Some analysts extend the Middle East to include Iran Afghanistan Pakistan

Some analysts extend the middle east to include iran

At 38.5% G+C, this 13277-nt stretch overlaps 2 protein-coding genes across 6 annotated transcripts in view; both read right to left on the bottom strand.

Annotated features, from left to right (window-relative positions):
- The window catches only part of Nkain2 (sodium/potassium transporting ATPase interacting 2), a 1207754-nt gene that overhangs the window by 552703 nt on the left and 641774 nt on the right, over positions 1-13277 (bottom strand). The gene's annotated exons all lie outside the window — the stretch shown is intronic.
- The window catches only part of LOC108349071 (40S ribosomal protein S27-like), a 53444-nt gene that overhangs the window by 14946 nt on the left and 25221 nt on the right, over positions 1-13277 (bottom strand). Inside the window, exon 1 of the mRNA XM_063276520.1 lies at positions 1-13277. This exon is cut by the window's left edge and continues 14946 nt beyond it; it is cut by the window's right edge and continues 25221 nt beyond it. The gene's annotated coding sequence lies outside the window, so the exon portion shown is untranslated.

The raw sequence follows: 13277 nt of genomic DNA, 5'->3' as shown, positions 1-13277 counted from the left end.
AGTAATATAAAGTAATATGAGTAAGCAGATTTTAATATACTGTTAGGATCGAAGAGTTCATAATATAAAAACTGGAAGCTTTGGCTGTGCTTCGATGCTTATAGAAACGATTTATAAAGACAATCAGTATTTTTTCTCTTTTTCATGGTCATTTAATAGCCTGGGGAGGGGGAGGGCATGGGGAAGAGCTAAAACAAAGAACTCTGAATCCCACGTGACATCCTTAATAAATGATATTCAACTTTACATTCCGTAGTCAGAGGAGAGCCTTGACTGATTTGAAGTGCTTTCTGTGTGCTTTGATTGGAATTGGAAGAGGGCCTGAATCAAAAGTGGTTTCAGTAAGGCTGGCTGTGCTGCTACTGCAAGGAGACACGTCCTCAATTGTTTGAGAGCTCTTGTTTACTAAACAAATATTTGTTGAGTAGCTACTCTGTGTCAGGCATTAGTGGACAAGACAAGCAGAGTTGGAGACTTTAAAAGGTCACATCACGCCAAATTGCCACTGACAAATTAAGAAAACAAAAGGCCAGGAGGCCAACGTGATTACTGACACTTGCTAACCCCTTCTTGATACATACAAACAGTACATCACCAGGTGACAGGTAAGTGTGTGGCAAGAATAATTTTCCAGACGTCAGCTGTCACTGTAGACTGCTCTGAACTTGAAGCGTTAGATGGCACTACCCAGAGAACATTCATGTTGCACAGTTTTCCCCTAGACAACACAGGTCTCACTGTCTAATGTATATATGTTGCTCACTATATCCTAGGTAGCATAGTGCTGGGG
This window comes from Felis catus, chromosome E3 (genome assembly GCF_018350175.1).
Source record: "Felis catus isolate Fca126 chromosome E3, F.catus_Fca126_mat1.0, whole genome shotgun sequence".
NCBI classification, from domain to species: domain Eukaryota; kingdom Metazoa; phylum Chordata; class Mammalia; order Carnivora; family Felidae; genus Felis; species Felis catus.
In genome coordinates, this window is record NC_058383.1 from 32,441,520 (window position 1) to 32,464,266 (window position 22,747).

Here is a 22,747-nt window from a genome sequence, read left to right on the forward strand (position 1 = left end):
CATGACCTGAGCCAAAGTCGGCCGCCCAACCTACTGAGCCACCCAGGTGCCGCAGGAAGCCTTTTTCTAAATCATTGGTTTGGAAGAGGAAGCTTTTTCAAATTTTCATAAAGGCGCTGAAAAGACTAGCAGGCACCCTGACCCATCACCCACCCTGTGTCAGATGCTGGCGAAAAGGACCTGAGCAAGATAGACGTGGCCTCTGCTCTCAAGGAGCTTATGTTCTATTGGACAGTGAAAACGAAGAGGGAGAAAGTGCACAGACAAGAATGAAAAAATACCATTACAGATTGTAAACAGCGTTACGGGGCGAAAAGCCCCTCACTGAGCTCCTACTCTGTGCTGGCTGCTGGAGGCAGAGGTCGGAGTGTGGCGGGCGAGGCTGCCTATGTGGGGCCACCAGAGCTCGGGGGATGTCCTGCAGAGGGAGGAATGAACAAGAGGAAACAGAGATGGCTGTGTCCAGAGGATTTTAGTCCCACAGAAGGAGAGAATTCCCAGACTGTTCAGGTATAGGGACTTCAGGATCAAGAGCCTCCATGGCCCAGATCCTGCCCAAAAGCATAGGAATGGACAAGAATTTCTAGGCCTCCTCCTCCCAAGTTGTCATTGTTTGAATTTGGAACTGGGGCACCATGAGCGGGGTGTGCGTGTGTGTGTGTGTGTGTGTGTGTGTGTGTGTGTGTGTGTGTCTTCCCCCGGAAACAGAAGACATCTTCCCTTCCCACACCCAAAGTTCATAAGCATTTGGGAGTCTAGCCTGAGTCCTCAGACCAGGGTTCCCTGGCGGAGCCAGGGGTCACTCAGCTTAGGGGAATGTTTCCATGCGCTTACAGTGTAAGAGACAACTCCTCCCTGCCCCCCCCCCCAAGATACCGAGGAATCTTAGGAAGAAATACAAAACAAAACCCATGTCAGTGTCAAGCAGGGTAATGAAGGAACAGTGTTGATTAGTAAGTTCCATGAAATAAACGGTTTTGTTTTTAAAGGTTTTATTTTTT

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Some analysts extend the 'Middle East' to include Iran, Afghanistan, Pakistan, Turkey, the Maghrib, Israel and, of course, the Arab states. Other observers equate the 'Middle East' with the Arab world to the exclusion of Iran, Pakistan, Afghanistan, Turkey and even Israel. To some, the 'Middle East' means the Islamic world with its vast territories, including Morocco on the west and Bangladesh, India and Russian Turkestan on the east. Still others recognize that the 'Middle East' may be more a psychological than a geographical area. Anthropologists define the region as a culture area extending from Morocco to Timbuktu, from Russian Turkestan to West Pakistan.9 It should be apparent by now that there is no accepted formula to delimit the region. Definitions vary depending on the analysts' research designs. The ambiguous and amorphous nature of the notion should come as no surprise. After all, the 'Middle East' is an artificial nineteenth-century abstraction , a strategic concept imposed from without by the British authorities. But it was not until after the Second World War that scholars and policy makers alike in the West began to employ the term-though without any consensus on its geographical boundaries. What is ironic is that the use of the term has even spread to scholarly circles in the Middle East itself. However, the problem of definition is not merely academic. It is also ideological and political. Equating the 'Middle East' with a particular entity (the pan-Arab region) or an Islamic community (the Muslim umma) carries political implications. It implies rejection of an entire academic discourse, which takes the 'Middle East' for granted. Some Arab theorists, for example, dismiss the concept of the 'Middle East' as a product of Western 'colonialism' and 'imperialism' and substitute for it the concept of an Arab regional subsystem, which in their view represents more truly the interactions and relationships in the area. This Arab system includes all Arab states extending from Mauritania to the Gulf, whose members are bound by geographic csontiguity and who share similar linguistic, cultural, historical and social properties. For example, Jamil Matar and Ali Dessouki claim that the concept of a Middle Eastern system does not have any geographic or historic reality. Rather, it is a political concept in its origin and usage that reflects the strategic interests of the great powers. Thus, according to Matar and Dessouki, the concept of the 'Middle East' fails to capture regional dynamics and processes. Specialists on the area are aware of this definitional dilemma. Yet, they continue to talk about the 'Middle East' or a Middle Eastern subsystem. They justify their decision on technical grounds or on the fact that the notion has become such a part of the general discourse that it cannot be disposed of. It would be futile to suppose that any authority could have the power materially to alter the trend in naming so potent a part of the globe.
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